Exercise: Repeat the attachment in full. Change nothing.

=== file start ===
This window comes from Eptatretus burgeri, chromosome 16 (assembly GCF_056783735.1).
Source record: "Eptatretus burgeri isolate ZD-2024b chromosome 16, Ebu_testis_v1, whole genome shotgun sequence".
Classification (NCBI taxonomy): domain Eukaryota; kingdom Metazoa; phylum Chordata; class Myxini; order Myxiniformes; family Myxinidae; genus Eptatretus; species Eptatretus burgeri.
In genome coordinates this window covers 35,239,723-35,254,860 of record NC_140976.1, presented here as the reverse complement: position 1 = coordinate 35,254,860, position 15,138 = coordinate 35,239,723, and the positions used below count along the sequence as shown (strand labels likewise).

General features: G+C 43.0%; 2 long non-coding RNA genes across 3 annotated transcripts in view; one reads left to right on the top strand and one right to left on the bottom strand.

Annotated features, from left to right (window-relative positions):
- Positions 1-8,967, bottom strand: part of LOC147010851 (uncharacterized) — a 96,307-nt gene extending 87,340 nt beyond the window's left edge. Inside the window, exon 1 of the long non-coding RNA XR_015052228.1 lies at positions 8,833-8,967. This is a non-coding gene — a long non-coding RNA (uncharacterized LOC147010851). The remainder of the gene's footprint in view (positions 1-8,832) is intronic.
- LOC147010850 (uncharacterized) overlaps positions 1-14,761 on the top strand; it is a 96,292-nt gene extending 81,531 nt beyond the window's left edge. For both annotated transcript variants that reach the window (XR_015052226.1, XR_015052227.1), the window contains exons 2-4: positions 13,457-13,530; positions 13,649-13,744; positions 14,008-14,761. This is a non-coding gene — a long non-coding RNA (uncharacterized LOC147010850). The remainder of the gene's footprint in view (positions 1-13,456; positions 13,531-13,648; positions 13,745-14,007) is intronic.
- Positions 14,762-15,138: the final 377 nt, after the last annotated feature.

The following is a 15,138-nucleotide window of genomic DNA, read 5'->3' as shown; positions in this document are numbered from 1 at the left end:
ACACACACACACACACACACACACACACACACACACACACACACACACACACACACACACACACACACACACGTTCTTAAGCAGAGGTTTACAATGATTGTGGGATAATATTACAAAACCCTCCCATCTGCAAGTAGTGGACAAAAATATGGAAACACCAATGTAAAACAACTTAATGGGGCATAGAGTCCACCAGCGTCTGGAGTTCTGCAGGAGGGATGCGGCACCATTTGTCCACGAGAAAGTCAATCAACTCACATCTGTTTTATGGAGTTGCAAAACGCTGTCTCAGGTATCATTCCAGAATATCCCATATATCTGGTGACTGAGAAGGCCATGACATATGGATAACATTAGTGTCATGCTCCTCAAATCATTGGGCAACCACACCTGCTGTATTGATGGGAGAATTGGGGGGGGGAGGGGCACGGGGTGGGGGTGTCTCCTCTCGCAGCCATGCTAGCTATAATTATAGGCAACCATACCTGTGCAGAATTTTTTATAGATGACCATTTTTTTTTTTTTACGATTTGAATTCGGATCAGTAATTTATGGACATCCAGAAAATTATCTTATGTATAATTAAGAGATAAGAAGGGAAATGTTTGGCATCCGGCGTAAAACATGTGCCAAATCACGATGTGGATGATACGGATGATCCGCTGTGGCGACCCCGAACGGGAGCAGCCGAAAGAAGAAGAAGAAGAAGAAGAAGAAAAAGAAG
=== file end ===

This window comes from Eptatretus burgeri, chromosome 16 (assembly GCF_056783735.1).
Source record: "Eptatretus burgeri isolate ZD-2024b chromosome 16, Ebu_testis_v1, whole genome shotgun sequence".
Classification (NCBI taxonomy): domain Eukaryota; kingdom Metazoa; phylum Chordata; class Myxini; order Myxiniformes; family Myxinidae; genus Eptatretus; species Eptatretus burgeri.
In genome coordinates this window covers 35,239,723-35,254,860 of record NC_140976.1, presented here as the reverse complement: position 1 = coordinate 35,254,860, position 15,138 = coordinate 35,239,723, and the positions used below count along the sequence as shown (strand labels likewise).

General features: G+C 43.0%; 2 long non-coding RNA genes across 3 annotated transcripts in view; one reads left to right on the top strand and one right to left on the bottom strand.

Annotated features, from left to right (window-relative positions):
- Positions 1-8,967, bottom strand: part of LOC147010851 (uncharacterized) — a 96,307-nt gene extending 87,340 nt beyond the window's left edge. Inside the window, exon 1 of the long non-coding RNA XR_015052228.1 lies at positions 8,833-8,967. This is a non-coding gene — a long non-coding RNA (uncharacterized LOC147010851). The remainder of the gene's footprint in view (positions 1-8,832) is intronic.
- LOC147010850 (uncharacterized) overlaps positions 1-14,761 on the top strand; it is a 96,292-nt gene extending 81,531 nt beyond the window's left edge. For both annotated transcript variants that reach the window (XR_015052226.1, XR_015052227.1), the window contains exons 2-4: positions 13,457-13,530; positions 13,649-13,744; positions 14,008-14,761. This is a non-coding gene — a long non-coding RNA (uncharacterized LOC147010850). The remainder of the gene's footprint in view (positions 1-13,456; positions 13,531-13,648; positions 13,745-14,007) is intronic.
- Positions 14,762-15,138: the final 377 nt, after the last annotated feature.

The following is a 15,138-nucleotide window of genomic DNA, read 5'->3' as shown; positions in this document are numbered from 1 at the left end:
ACACACACACACACACACACACACACACACACACACACACACACACACACACACACACACACACACACACACGTTCTTAAGCAGAGGTTTACAATGATTGTGGGATAATATTACAAAACCCTCCCATCTGCAAGTAGTGGACAAAAATATGGAAACACCAATGTAAAACAACTTAATGGGGCATAGAGTCCACCAGCGTCTGGAGTTCTGCAGGAGGGATGCGGCACCATTTGTCCACGAGAAAGTCAATCAACTCACATCTGTTTTATGGAGTTGCAAAACGCTGTCTCAGGTATCATTCCAGAATATCCCATATATCTGGTGACTGAGAAGGCCATGACATATGGATAACATTAGTGTCATGCTCCTCAAATCATTGGGCAACCACACCTGCTGTATTGATGGGAGAATTGGGGGGGGGAGGGGCACGGGGTGGGGGTGTCTCCTCTCGCAGCCATGCTAGCTATAATTATAGGCAACCATACCTGTGCAGAATTTTTTATAGATGACCATTTTTTTTTTTTTACGATTTGAATTCGGATCAGTAATTTATGGACATCCAGAAAATTATCTTATGTATAATTAAGAGATAAGAAGGGAAATGTTTGGCATCCGGCGTAAAACATGTGCCAAATCACGATGTGGATGATACGGATGATCCGCTGTGGCGACCCCGAACGGGAGCAGCCGAAAGAAGAAGAAGAAGAAGAAGAAGAAAAAGAAG